Con mi Corazon en Yambo
Last year I read a fiction novel by Nathan Englander called The Ministry of Special Cases. It follows a Jewish family in Argentina who are searching for their son who was ‘disappeared’ by the government. This was the nightmare of every family in Argentina at the time, and to have your seemingly normal, pot smoking, university student son kidnapped would be the end of your world. The book is brutal and you get drawn in, desperately wanting to help this family find out the fate of their son. Everyone in the government and police force plays stupid. Being the history buff that I am, I started researching these events and was blown away with what I found. Latin America in the 1970s and 80s experienced 90,000 of the disappearances.
I highly recommend this book
People could be kidnapped and killed by the police for a variety of reasons, and the stories remind me of the French Revolution’s Reign of Terror. In the book The Ministry of Special Cases, it is because the son has some books in his bedroom that the government does not approve of. Ecuador does not have as bad of a history as other Latin American countries like Guatemala, Argentina, and El Salvador, but the police here did kidnap and ‘disappear’ around 25-30 people between 1985-1995.
There is a documentary airing in Ecuador right now about two brothers who were kidnapped, tortured, and murdered by the Ecuadorian police back in 1988. The younger sister, who is now in her 30s, wrote the film and includes family footage, interviews, and the story of her family’s quest to find the truth about what happened to Santiago and Andres Restrepo (14 and 17 years old). They have never been able to locate the bodies, but due to one truthful witness who is now in exile in the Netherlands, they have been able to determine that the boys were brought to a prison where they were tortured, murdered, and then their bodies were dumped in the lagoon of Yambo. Two scuba expeditions in the lagoon have failed to find the bodies.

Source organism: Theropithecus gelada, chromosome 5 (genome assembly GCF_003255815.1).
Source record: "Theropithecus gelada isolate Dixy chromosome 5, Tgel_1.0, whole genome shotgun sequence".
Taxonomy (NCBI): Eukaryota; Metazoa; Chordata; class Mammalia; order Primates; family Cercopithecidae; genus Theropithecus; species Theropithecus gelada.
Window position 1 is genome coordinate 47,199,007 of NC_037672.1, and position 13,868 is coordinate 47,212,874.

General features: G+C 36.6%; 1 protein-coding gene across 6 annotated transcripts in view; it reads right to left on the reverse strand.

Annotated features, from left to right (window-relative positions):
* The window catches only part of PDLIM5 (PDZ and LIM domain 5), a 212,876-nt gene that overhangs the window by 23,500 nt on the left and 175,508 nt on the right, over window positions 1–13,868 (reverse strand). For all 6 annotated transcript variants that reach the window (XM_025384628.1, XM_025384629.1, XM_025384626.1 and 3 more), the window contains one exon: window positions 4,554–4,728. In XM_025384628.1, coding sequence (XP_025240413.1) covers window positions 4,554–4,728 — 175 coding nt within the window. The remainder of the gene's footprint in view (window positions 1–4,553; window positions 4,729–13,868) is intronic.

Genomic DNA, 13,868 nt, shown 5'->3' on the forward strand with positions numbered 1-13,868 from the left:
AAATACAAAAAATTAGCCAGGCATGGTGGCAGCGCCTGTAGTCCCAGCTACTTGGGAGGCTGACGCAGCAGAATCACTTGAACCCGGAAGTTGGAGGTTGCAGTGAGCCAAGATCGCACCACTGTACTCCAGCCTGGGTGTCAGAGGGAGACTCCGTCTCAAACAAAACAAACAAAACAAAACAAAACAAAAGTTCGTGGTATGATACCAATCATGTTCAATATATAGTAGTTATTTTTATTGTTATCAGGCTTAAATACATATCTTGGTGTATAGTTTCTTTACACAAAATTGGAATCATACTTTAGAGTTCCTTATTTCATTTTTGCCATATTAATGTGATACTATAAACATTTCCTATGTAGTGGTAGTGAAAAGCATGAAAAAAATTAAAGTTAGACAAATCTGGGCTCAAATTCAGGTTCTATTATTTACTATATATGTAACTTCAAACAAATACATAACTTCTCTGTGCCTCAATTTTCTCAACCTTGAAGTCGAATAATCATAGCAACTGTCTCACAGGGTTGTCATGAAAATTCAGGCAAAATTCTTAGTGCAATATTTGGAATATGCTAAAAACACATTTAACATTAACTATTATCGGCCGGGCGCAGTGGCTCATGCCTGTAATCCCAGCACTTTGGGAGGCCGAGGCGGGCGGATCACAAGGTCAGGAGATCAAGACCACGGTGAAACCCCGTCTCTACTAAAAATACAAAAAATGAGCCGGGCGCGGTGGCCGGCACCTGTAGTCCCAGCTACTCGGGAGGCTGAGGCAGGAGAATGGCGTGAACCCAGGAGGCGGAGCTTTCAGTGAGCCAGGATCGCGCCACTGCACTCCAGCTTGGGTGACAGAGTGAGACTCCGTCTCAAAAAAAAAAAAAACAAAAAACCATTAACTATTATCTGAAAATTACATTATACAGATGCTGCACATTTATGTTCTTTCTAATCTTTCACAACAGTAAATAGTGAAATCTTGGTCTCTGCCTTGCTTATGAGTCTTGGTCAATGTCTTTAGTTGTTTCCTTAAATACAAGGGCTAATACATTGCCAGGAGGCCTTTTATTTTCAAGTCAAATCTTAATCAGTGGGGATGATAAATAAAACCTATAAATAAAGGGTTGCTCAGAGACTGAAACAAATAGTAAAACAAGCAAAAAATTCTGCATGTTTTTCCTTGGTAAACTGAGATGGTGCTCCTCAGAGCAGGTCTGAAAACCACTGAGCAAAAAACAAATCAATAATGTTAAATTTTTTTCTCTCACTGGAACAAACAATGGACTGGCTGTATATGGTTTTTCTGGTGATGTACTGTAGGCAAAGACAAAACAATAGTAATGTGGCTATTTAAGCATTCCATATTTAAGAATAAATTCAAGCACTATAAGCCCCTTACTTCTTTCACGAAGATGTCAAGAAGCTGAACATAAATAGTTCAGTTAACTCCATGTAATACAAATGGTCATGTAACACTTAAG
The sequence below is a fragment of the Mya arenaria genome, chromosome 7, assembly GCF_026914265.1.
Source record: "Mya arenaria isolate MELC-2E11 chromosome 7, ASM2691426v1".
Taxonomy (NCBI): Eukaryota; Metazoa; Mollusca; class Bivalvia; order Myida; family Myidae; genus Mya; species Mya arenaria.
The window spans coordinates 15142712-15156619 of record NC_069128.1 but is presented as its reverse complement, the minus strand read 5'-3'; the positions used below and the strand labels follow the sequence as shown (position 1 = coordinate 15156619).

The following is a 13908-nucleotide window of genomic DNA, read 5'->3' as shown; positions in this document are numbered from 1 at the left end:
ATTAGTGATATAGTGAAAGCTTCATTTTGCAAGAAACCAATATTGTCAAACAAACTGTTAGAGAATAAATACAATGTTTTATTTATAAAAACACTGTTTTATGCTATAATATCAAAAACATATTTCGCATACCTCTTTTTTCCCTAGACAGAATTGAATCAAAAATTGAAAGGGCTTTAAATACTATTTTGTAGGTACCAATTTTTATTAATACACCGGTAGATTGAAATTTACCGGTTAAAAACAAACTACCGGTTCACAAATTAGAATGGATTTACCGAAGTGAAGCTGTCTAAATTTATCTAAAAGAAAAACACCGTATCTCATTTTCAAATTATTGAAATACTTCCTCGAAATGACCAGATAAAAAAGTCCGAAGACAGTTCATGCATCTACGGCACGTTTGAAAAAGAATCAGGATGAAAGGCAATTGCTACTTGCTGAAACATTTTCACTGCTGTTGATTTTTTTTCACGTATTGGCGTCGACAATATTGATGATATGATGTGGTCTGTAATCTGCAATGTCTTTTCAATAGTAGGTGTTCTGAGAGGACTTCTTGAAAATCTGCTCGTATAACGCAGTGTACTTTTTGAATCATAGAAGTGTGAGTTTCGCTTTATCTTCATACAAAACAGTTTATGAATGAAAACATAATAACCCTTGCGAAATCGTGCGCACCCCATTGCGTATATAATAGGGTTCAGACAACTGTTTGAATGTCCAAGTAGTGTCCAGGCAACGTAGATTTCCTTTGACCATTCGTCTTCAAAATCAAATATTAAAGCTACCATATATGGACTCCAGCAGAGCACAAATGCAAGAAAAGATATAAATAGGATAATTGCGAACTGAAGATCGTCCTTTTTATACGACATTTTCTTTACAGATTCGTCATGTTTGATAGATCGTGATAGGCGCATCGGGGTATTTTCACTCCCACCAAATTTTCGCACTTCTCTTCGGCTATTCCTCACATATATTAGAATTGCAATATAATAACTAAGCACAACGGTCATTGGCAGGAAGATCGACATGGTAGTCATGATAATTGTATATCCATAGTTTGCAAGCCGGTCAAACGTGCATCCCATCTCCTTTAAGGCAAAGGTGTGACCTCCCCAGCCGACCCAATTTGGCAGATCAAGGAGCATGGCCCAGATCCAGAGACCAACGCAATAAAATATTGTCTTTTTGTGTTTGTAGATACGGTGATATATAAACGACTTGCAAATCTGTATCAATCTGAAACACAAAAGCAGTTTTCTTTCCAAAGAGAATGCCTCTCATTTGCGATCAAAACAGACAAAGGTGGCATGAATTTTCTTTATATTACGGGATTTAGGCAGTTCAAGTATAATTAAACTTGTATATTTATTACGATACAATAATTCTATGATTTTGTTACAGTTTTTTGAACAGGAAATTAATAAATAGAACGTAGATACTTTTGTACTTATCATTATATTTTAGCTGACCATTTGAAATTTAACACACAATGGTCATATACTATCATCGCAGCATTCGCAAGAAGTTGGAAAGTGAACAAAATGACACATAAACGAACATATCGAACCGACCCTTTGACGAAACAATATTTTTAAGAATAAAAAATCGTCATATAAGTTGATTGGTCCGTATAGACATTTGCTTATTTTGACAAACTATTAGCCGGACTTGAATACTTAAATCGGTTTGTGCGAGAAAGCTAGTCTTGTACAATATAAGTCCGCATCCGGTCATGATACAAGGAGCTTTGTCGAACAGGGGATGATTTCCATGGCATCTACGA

The Restrepo Brothers
I did struggle a little throughout the movie because it was in Spanish with no subtitles, but for the most part I could understand. The family was originally from Colombia and were well off, which could explain why the sons were taken; maybe the government of Ecuador was suspicious. To this day, and despite two ‘Truth Commissions,’ no one in the police has ever admitted what happened to the sons. The father still sits in front of the presidential palace protesting the loss of his sons every Wednesday.
The Restrepo Parents
I guess all of this helps me to really appreciate having grown up in such a carefree environment in the States. I’ve never feared the government, I grew up in a climate where I could speak my mind and know that if you don’t approve of a politician or policy, you can change them. Living now in a place where the police could kidnap and murder innocent children and get away with it, I understand more the situations that people in other countries face. This is completely broadening the way I think about things, the way I make decisions, the person I want to and can be.